Appeal from the Circuit Court of Cook County. Honorable Sidney A. Jones, III, Judge Presiding.
Presiding Justice Greiman delivered the opinion of the court: Cerda, J., concurs. Tully, J., dissents.
The opinion of the court was delivered by: Greiman
PRESIDING JUSTICE GREIMAN delivered the opinion of the court:
On May 27, 1988, Nicole Pomaro (plaintiff) filed the instant action against Community Consolidated School District 21 (defendant) seeking damages for personal injuries sustained as a result of defendant's alleged wilful and wanton conduct in the maintenance of recreational property and inadequate supervision of a physical education class activity.
Defendant raised the defense of section 3-106 of the Local Government Tort Immunity Act which provides in relevant part that: "Neither a local public entity nor a public employee is liable for an injury where the liability is based on the existence of a condition of any public property intended or permitted to be used for recreational purposes ... unless such entity is guilty of willful and wanton conduct proximately causing such injury." (745 ILCS 10/3-106 (West 1993).) The trial court granted defendant's motion for summary judgment (735 ILCS 5/2-1005 (West 1993)) and, on de novo review, we affirm.
On April 21, 1980, plaintiff was enrolled in the fifth grade of Edgar Allen Poe School. On that day, plaintiff was participating in an outdoor physical education class under the supervision of physical education teacher Thomas Turner (Turner).
Turner instructed his fifth-grade class to run the 50-yard dash along yellow-painted lines designating lanes or running areas across the school's blacktop surface. The track was approximately 51 yards long and ended with a finish-line approximately four feet before the blacktop met a grass field. The intervening four feet contained some loose and broken sections of asphalt.
The plaintiff and another student lined up at the "starting-point" and commenced running at Turner's signal. As plaintiff and her competitor approached the finish-line, "a kindergarten student ... ran onto the blacktop from the playground into plaintiff's path" and "plaintiff changed her direction on the blacktop so as not to collide with the kindergarten student." As a result, plaintiff was unable to completely stop her momentum which carried her four feet beyond the finish-line and into the area of loose and broken asphalt. Plaintiff's foot lodged between two pieces of crumbled asphalt, causing her to fall, sustaining serious personal injuries.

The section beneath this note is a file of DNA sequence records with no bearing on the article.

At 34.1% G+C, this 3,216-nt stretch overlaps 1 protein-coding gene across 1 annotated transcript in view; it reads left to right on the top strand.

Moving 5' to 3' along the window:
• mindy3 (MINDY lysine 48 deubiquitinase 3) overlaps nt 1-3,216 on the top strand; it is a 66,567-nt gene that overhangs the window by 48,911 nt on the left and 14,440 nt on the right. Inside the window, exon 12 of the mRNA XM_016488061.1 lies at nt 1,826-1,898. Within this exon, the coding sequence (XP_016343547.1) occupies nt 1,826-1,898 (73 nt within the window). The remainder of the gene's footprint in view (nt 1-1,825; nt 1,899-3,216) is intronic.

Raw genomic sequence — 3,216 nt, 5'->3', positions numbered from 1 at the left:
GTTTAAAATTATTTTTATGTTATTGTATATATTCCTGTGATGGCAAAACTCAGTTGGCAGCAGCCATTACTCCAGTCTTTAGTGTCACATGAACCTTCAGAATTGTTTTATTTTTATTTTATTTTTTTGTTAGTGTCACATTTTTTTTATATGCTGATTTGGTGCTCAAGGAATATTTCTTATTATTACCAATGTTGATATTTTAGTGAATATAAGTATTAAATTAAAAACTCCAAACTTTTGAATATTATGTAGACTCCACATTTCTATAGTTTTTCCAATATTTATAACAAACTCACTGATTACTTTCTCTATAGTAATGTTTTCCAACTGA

The defendant's conduct in proximately causing an injury must be wilful and wanton if the liability is predicated upon the existence of a condition upon property used or intended to be used for recreational purposes. (Ill. Rev. Stat. 1979, ch. 85, par. 3-106, now codified at 745 ILCS 10/3-106 (West 1993).) It is clear that the site of the incident is "intended or permitted" to be used for recreational purposes. See Bubb v. Springfield School District 186, 167 Ill. 2d 372, 1995 Ill. LEXIS 193, 212 Ill. Dec. 542, 657 N.E.2d 887 (October 19, 1995), No. 77762 (young bicycle rider injured where sidewalk surrounding school was several inches higher than adjoining grassy area).
A plethora of recent cases have held that such situations do not support a finding of wilful and wanton conduct. This court affirmed a judgment notwithstanding the verdict where a baseball player was injured on a surveying stake while sliding into home plate ( Hernandez v. Chicago Park District (1995), 274 Ill. App. 3d 970, 654 N.E.2d 463, 211 Ill. Dec. 1), summary judgment entered against an outfielder who stepped into a rut chasing a fly ball ( Foley v. LaSalle (1993), 241 Ill. App. 3d 54, 608 N.E.2d 964, 181 Ill. Dec. 713), and summary judgment against a basketball player injured when he stepped into a trench around an outdoor basketball court ( Oropeza v. Board of Education (1992), 238 Ill. App. 3d 399, 606 N.E.2d 482, 179 Ill. Dec. 650). Similar results obtained in Ramos v. Waukegan Community Unit School District No. 60 (1989), 188 Ill. App. 3d 1031, 544 N.E.2d 1302, 136 Ill. Dec. 527, for injuries incurred while skipping rope on a broken sidewalk and where plaintiff was injured falling on broken glass during a touch football game on public recreational property ( Majewski v. Chicago Park District (1988), 177 Ill. App. 3d 337, 532 N.E.2d 409, 126 Ill. Dec. 724).